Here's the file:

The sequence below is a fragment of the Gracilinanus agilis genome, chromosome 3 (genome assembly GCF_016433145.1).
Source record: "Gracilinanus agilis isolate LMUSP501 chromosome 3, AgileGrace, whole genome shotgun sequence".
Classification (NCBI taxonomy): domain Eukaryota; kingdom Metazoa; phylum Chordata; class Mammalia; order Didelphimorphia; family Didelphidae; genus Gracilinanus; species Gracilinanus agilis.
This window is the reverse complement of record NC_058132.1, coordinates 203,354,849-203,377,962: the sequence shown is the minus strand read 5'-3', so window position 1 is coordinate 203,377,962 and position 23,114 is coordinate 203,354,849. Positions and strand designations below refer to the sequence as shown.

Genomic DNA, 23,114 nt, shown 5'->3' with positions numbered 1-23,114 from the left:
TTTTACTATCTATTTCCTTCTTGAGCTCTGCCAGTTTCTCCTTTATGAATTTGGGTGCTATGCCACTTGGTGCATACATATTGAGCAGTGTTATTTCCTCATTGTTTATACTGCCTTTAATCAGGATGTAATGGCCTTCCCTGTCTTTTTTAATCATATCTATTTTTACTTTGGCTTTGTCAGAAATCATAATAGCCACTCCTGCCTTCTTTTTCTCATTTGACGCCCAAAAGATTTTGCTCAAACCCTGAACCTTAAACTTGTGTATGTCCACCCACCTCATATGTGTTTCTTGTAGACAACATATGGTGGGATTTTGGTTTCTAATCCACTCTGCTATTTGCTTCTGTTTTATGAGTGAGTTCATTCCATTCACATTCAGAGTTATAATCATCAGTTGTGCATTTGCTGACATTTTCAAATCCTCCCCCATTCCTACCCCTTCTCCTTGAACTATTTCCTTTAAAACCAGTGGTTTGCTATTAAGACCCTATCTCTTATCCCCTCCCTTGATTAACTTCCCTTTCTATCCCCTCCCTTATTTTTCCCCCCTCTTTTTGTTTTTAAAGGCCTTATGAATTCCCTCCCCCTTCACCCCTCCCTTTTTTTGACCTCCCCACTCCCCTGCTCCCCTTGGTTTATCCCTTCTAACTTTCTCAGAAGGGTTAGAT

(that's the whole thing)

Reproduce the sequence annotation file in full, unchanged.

The sequence below is a fragment of the Gracilinanus agilis genome, chromosome 3 (genome assembly GCF_016433145.1).
Source record: "Gracilinanus agilis isolate LMUSP501 chromosome 3, AgileGrace, whole genome shotgun sequence".
Classification (NCBI taxonomy): domain Eukaryota; kingdom Metazoa; phylum Chordata; class Mammalia; order Didelphimorphia; family Didelphidae; genus Gracilinanus; species Gracilinanus agilis.
This window is the reverse complement of record NC_058132.1, coordinates 203,354,849-203,377,962: the sequence shown is the minus strand read 5'-3', so window position 1 is coordinate 203,377,962 and position 23,114 is coordinate 203,354,849. Positions and strand designations below refer to the sequence as shown.

Genomic DNA, 23,114 nt, shown 5'->3' with positions numbered 1-23,114 from the left:
TTTTACTATCTATTTCCTTCTTGAGCTCTGCCAGTTTCTCCTTTATGAATTTGGGTGCTATGCCACTTGGTGCATACATATTGAGCAGTGTTATTTCCTCATTGTTTATACTGCCTTTAATCAGGATGTAATGGCCTTCCCTGTCTTTTTTAATCATATCTATTTTTACTTTGGCTTTGTCAGAAATCATAATAGCCACTCCTGCCTTCTTTTTCTCATTTGACGCCCAAAAGATTTTGCTCAAACCCTGAACCTTAAACTTGTGTATGTCCACCCACCTCATATGTGTTTCTTGTAGACAACATATGGTGGGATTTTGGTTTCTAATCCACTCTGCTATTTGCTTCTGTTTTATGAGTGAGTTCATTCCATTCACATTCAGAGTTATAATCATCAGTTGTGCATTTGCTGACATTTTCAAATCCTCCCCCATTCCTACCCCTTCTCCTTGAACTATTTCCTTTAAAACCAGTGGTTTGCTATTAAGACCCTATCTCTTATCCCCTCCCTTGATTAACTTCCCTTTCTATCCCCTCCCTTATTTTTCCCCCCTCTTTTTGTTTTTAAAGGCCTTATGAATTCCCTCCCCCTTCACCCCTCCCTTTTTTTGACCTCCCCACTCCCCTGCTCCCCTTGGTTTATCCCTTCTAACTTTCTCAGAAGGGTTAGAT